So in the darkness, 50 miles off the southern coast of Cuba, glasses were clinked and several friendly wagers were placed. Since I was the judge and jury, I was not allowed to bet. Which is just as well. Because although our friends would probably label me even more of a romantic than Hardy, like Fletch, I doubted there really was any place in the world that could live up to the high expectations we had set. At least nowhere I’d been. And like I said, I’ve been everywhere, man.

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One last search for the Holy Grail

Macduff hasn’t given up his quest for finding petroglyphs so this morning we took another rutted Jeep road to Keahi Kawelo, better known as the Garden of the Gods, in the northwest corner of the island. The road was the color of rust and lined with an impenetrable wall of grass, as tall and prickly as sugar cane, on both sides. A few miles on, we passed over a cattle grate and the vegetation instantly changed to an eerie forest of mesquite and ironwood, and then changed again, a few miles on, to a lunar landscape of ocher soil and boulders, in every size imaginable, that looked as if they’d fallen from the heavens millions of years ago as stony tears from the gods.

photo by David Lansing

photo by David Lansing

While I sat on a rock that looked like a petrified dinosaur egg, Macduff ran around with his camera taking a gazillion photos. “Look at the light!” he kept screaming.

It was magnificent. Thick and honey-colored, throwing long shadows over the rocks, the tombstones of ancient Hawaiian gods. Only a stiff wind broke the solemn silence.

One of the stories I’d heard about the place has it that a big kahuna from Molokai challenged a Lanai kahuna named Kawelo to build a fire on opposite sides of the channel separating the two islands to see who could keep their flame burning longer. The Lanai kahuna won, burning everything in sight, which is why, they say, there are no twigs, shrubs, or trees in the Garden of the Gods. You’d think that with all these gods running around on this sacred spot there’d be a petroglyph or two somewhere, but neither of us could find anything.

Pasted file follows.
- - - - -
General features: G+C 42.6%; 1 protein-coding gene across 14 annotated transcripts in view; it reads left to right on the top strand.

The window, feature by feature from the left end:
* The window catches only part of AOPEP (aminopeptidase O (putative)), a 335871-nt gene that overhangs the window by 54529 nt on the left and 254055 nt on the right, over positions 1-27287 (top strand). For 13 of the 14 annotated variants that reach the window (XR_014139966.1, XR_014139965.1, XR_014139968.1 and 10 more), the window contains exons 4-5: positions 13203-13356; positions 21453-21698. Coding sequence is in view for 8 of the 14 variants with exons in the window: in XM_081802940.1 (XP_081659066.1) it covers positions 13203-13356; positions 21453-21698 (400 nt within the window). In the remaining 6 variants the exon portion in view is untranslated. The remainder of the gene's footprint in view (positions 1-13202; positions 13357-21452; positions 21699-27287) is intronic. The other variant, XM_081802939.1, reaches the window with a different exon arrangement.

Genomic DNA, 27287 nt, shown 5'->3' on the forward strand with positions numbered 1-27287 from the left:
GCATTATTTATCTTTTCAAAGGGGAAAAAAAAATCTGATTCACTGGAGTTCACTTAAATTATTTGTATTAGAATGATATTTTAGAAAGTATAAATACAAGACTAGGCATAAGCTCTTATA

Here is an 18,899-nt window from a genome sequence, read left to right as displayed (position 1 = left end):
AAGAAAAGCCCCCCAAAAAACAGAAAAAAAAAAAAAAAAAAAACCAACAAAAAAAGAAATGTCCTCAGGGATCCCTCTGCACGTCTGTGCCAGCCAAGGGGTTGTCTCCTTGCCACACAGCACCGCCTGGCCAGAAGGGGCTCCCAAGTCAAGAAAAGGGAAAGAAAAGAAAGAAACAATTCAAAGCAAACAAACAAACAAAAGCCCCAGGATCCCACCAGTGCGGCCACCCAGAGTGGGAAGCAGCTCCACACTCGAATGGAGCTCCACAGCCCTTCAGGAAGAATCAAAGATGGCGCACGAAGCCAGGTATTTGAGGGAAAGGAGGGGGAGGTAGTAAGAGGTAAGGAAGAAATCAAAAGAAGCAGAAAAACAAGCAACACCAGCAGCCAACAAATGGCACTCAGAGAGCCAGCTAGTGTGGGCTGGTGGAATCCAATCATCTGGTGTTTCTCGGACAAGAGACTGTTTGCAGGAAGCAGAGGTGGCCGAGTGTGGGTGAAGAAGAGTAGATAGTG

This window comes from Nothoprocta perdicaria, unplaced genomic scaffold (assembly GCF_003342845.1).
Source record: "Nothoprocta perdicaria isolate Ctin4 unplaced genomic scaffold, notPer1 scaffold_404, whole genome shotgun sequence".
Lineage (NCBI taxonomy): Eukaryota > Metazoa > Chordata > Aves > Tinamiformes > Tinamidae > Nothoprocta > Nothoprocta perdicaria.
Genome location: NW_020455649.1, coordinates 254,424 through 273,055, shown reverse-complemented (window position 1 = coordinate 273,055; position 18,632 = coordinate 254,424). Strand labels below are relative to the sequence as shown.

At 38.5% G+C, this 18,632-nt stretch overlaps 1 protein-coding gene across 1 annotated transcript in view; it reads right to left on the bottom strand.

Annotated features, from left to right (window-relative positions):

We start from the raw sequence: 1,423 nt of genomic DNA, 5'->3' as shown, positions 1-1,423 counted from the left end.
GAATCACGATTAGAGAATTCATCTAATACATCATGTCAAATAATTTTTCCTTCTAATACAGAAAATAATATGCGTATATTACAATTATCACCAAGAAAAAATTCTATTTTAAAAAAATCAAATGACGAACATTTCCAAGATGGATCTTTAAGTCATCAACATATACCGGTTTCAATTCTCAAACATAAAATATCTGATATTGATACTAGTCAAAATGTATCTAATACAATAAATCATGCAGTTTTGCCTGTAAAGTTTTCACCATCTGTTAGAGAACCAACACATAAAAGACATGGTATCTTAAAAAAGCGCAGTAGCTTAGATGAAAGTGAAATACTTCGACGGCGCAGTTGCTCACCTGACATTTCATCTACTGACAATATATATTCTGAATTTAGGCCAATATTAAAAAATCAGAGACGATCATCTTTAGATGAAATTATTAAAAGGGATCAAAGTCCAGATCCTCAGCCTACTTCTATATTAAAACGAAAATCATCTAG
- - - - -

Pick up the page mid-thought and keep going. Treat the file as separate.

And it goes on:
Macduff was unusually cranky on the drive back so when he spotted something along the side of the road and asked me to stop, I did. What he’d seen was a boulder with graffiti on it saying ART. Why he wanted to shoot it I had no idea, but I was willing to indulge him. He shot the orange rock and the green field it was in, mumbling something about this being true Hawaiian culture, and then wandered up the hill a bit to get a panoramic shot of the valley (he’s big on pano shots and has a special camera for them).

photo by David Lansing

photo by David Lansing

Which is when I suddenly heard him screaming like a little girl.

“It’s here!” he cried in a high voice.

“What is?” I yelled.

“A petroglyph! Right here!”

And sure enough. There it was. An etching of a little stick man with rainbow-like hair. An authentic Lanai petroglyph.

photo by Macduff Everton

photo by Macduff Everton

He’d found it. The Hawaiian Holy Grail. Our work was done here. I think I can move on now. 

Mexico anyone?

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Update on our ukulele band